Biodiversity Patterns on an Inshore to Offshore Gradient Using Metabarcoding and Barcoding Molecular Tools

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At the time of archiving, the student author of this thesis opted to temporarily restrict access to it. The full text of this thesis became available to the public after the expiration of the embargo on 2016-12-10.

Abstract
It has been estimated that coral reefs shelter 830 000 species. Well-studied biodiversity patterns provide tools for better representation of species in marine protected areas. A cross-shelf gradient in biodiversity exists for fishes, corals, and macroalgae. Here, an inshore to offshore gradient in biodiversity on the Saudi Arabian coast of the Red Sea was sampled using Autonomous Reef Monitoring Structures (ARMS) with barcoding and metabarcoding techniques. It was hypothesized that differences in community structure would be driven by an increase in habitat area. The difference was attributed to the greater accumulation of sediments close to shore that increases the area habitable for sediment dwelling organisms and favors macroalgal cover. Macroalgae are inhabited by a greater number of species than live coral. Only 10% of the sequences of the barcoded fraction and <1% of the metabarcoded fraction had a BLAST hit on the NCBI database with a previously identified species sequence. In addition, the rarefaction curves for all fractions did not plateau. The ARMS community composition changed from inshore to offshore and was significantly correlated with the percentage of algal and bryozoan plate cover. The differences in community composition were related to changes in habitat but not to sediments retrieved from the ARMS.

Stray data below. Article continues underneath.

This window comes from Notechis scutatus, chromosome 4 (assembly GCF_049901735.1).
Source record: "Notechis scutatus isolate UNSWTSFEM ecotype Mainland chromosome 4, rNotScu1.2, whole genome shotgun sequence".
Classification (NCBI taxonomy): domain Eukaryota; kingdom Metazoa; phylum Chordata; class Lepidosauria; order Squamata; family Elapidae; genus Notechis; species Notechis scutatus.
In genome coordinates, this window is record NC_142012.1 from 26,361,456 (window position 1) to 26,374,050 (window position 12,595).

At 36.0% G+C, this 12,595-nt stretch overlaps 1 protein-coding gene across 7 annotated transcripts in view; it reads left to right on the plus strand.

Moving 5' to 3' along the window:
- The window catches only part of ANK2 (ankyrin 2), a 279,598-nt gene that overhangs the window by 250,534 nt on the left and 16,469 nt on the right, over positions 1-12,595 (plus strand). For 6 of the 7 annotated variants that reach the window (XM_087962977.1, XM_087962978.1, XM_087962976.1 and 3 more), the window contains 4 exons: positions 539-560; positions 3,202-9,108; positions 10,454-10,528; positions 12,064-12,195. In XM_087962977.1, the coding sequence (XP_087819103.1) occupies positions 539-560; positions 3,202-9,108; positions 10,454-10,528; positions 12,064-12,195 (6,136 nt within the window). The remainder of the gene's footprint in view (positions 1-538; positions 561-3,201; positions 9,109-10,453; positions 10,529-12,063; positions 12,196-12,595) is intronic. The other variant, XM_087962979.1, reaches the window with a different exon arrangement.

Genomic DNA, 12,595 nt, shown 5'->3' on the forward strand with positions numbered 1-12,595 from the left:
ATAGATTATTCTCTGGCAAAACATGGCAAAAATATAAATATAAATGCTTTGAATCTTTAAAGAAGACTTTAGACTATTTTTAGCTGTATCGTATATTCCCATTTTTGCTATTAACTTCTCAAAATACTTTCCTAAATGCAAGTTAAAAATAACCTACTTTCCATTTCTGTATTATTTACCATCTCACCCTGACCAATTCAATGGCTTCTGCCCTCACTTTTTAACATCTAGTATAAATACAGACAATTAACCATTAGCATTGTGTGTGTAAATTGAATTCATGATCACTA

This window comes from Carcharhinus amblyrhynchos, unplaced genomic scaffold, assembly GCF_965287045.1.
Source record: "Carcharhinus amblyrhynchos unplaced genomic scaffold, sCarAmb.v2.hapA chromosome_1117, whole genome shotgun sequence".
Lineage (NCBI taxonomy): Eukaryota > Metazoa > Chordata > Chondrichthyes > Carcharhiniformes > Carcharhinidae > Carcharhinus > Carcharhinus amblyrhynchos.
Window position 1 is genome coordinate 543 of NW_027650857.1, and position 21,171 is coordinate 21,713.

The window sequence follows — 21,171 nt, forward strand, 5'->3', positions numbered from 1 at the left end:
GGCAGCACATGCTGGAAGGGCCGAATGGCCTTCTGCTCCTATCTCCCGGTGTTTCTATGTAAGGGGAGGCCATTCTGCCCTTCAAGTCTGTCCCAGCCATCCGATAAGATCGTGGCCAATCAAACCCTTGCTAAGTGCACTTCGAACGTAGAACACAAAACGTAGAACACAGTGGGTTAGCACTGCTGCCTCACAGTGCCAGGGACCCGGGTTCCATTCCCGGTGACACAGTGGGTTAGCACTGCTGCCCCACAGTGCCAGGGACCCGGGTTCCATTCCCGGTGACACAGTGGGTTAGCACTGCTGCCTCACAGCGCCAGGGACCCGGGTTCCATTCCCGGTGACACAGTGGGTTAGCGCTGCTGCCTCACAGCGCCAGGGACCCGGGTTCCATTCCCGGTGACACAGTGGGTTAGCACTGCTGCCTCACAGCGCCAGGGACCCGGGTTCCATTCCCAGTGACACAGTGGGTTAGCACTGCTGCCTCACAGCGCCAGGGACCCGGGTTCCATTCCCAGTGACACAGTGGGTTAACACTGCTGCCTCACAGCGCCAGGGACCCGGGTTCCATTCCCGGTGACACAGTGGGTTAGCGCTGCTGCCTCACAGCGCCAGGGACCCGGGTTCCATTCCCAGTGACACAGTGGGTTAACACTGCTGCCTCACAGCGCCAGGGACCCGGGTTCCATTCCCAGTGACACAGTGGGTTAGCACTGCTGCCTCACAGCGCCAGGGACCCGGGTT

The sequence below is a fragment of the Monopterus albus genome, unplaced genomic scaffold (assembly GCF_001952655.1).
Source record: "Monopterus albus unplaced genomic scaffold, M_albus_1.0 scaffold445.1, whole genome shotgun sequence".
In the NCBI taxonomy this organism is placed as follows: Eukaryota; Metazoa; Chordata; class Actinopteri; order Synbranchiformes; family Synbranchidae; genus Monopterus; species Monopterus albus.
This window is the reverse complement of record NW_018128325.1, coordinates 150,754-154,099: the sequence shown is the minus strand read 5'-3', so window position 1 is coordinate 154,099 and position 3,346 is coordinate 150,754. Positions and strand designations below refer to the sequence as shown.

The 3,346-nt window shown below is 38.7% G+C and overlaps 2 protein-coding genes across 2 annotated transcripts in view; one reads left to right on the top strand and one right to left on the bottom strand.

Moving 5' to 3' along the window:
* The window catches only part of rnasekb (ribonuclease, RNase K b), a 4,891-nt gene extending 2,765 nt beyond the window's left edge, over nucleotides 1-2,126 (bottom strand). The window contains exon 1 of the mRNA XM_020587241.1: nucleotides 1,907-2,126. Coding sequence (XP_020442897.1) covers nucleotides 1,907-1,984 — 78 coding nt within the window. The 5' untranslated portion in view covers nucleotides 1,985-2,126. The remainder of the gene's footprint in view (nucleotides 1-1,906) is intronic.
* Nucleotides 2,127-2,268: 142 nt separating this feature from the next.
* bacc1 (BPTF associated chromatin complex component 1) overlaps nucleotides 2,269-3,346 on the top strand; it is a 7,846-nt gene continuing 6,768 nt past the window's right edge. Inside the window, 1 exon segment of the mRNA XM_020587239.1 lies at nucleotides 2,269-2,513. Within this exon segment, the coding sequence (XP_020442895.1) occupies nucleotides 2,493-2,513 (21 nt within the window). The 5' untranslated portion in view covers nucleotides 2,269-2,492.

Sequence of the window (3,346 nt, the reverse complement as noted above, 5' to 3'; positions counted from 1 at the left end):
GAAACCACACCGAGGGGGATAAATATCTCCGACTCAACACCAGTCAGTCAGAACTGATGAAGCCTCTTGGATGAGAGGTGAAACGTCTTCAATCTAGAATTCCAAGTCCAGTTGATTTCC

Citation
Villalobos Vazquez De La Parra, R. (2015). Biodiversity Patterns on an Inshore to Offshore Gradient Using Metabarcoding and Barcoding Molecular Tools. KAUST Research Repository. https://doi.org/10.25781/KAUST-T54GQ

DOI
10.25781/KAUST-T54GQ

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